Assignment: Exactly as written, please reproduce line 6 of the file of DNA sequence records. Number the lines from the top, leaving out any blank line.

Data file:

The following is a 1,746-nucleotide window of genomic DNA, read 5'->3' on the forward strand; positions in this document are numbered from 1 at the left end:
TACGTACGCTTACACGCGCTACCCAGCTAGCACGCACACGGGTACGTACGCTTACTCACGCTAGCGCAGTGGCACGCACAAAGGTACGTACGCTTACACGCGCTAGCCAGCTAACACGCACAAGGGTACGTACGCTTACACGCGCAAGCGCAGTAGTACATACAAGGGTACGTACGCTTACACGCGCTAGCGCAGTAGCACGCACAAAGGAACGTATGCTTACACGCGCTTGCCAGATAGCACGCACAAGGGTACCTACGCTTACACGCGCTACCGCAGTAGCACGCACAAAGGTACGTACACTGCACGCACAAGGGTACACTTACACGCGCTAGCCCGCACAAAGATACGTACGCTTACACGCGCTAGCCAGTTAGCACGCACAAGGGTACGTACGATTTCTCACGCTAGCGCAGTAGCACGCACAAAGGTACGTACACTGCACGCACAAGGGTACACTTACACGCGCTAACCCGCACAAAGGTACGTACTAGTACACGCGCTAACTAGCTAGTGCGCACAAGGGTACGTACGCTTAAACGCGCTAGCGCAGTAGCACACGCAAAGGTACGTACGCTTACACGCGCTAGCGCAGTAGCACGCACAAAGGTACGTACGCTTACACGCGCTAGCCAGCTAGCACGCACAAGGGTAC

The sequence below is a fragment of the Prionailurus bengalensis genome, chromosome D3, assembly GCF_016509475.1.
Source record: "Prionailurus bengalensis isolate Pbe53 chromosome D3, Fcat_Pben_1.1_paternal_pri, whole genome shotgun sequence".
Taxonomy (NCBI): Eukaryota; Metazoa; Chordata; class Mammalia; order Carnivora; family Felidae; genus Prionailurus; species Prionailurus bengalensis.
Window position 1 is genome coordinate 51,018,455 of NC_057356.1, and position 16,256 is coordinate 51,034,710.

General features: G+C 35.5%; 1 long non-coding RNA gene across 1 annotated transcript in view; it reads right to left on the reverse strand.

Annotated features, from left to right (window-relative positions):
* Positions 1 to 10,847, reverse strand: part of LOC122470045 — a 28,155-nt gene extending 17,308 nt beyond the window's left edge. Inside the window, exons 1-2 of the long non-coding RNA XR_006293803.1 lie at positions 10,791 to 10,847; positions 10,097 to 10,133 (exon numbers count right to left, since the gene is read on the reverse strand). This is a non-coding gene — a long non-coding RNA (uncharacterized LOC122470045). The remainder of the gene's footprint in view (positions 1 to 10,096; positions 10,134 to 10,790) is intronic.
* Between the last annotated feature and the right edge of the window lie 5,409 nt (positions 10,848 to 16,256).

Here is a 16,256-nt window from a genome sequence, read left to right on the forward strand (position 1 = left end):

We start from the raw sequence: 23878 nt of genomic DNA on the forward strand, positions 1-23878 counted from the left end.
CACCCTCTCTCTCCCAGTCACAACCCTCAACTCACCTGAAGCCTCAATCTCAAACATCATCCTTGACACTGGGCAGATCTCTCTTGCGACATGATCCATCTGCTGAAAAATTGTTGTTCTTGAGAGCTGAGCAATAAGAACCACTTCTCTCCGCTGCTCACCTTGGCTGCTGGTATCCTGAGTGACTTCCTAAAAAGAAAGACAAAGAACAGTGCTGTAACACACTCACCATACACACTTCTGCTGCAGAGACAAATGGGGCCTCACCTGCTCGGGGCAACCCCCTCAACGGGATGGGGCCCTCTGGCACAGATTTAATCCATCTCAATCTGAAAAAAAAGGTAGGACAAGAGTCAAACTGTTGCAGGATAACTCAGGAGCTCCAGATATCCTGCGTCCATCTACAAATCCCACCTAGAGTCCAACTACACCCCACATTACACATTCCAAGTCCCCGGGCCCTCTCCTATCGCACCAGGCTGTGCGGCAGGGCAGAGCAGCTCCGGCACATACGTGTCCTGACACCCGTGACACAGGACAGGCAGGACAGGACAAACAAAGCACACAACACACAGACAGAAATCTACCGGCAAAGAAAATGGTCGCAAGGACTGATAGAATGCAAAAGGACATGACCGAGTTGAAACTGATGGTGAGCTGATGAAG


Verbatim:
Window position 1 is genome coordinate 51,018,455 of NC_057356.1, and position 16,256 is coordinate 51,034,710.